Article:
Friday, April 8, 2016

SC collegium rejects 38 names for HC judges

In a fresh turn in the government-Supreme Court confrontation, the apex court collegium has rejected at least 38 recommendations of various high court collegiums for appointment of HC judges. The names were vetted and cleared by the Centre, though the decision is also an adverse comment on the high court selections.

According to the existing procedure, a high court collegium headed by the chief justice and comprising two senior-most judges of the high court sends its recommendations to the law ministry which seeks an Intelligence Bureau report on each proposed appointment. Once the vetting is complete, the approved list is sent to the Chief Justice of India for his approval. The CJI, with two senior most judges of the SC, goes through the names.
After the SC struck down the National Judicial Appointments Commission (NJAC) Act last October, the Centre processed 115 recommendations of various HC collegiums which were pending for government vetting prior to the verdict. Of the 115 names, 102 were cleared by the Centre; the remaining 13 are under process. Of the 102, the appointment of 64 judges was notified but the SC collegium rejected 38 names. The SC's decision in effect questions the HC collegiums too, but the final vetting and recommendation is done by the Centre.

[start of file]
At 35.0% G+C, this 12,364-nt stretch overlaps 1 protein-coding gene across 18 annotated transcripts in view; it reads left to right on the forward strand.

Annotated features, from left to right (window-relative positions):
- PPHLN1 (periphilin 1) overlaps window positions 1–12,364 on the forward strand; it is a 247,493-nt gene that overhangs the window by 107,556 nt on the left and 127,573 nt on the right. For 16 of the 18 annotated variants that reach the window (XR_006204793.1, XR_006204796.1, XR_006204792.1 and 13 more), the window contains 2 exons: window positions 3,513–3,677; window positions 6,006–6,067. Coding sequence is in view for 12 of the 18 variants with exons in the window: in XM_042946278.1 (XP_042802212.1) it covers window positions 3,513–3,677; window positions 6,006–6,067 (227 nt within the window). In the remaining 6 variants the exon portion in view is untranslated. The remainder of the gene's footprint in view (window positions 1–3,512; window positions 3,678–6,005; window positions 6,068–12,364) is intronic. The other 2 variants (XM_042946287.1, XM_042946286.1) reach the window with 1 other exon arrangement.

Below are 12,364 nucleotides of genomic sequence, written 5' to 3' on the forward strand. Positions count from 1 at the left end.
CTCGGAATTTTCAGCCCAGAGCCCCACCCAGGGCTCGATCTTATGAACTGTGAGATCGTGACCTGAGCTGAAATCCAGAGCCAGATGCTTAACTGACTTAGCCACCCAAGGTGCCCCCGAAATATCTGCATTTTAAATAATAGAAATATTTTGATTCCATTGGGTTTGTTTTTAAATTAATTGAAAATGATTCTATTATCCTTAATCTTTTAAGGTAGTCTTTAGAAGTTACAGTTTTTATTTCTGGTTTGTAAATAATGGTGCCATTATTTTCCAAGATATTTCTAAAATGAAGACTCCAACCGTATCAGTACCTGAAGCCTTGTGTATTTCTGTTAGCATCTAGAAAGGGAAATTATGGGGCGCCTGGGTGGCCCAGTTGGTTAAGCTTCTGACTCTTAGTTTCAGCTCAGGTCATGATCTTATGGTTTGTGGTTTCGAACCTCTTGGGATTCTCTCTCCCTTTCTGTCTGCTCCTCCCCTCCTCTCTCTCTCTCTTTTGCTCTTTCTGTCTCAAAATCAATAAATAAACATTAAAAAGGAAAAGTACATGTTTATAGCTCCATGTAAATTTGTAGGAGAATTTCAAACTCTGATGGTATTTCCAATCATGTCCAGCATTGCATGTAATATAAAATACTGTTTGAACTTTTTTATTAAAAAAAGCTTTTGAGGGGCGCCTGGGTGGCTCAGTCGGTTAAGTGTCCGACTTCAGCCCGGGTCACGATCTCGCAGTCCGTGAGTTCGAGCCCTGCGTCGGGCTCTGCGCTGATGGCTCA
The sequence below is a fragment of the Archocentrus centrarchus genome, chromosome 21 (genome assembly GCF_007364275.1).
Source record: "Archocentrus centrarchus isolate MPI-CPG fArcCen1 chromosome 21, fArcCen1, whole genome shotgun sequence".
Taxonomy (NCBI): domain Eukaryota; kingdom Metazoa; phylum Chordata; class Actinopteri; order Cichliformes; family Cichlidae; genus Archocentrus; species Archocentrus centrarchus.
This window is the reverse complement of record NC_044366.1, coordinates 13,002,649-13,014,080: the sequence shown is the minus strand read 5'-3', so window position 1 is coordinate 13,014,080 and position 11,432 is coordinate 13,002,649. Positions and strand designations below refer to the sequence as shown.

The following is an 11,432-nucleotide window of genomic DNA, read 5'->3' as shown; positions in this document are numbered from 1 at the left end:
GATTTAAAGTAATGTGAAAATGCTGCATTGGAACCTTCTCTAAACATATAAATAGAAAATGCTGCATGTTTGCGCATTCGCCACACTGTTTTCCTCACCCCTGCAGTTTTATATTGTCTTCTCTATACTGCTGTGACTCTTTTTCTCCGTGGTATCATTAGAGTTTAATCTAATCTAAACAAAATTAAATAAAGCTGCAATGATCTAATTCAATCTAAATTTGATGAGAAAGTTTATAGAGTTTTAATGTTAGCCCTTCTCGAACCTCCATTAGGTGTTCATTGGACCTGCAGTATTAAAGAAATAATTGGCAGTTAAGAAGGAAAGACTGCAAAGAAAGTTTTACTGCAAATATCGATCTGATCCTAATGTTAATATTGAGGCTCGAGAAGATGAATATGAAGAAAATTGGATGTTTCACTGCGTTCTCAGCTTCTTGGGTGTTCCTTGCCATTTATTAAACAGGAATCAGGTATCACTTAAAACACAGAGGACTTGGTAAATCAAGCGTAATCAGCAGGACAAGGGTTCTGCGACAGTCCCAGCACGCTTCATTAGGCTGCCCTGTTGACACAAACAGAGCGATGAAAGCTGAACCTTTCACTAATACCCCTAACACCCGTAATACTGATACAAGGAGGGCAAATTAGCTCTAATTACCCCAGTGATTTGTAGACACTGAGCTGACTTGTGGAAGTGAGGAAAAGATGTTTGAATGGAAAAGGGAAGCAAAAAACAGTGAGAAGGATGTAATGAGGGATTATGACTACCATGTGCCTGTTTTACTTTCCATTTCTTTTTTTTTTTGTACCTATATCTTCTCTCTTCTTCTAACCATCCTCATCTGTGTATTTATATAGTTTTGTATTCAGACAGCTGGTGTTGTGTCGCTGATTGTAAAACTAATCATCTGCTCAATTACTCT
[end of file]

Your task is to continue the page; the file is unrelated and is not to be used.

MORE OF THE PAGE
These new appointments don't include 100 recommendations for HC judges the government has put on hold pending finalisation of the Memorandum of Procedure (MoP) for selection of judges.
Those considered for HC judgeship are either senior advocates or district judges. The proposed MoP, finalised by the Centre and sent to the CJI last month, is believed to have clipped the discretionary powers of the top judiciary which was so far free to choose any lawyer or district judge it considered fit for judgeship of higher courts. Unlike past practice, the MoP suggests the Centre can reject any recommendation of the SC collegium without ascribing reasons for the same on grounds of "national security".

The Supreme Court had, after striking down the NJAC Act last year, agreed for framing of the MoP by the Centre in consultation with the apex court collegium. But it seems reluctant with the kind of proposals the Centre has made in the MoP. A source said the top judiciary is believed to be opposed to the clause that curbs the supremacy of the collegium and gives the Centre a veto like power to reject any recommendation of the collegium even after it has been reiterated. As of now, any recommendation reiterated by the collegium is binding on the government.

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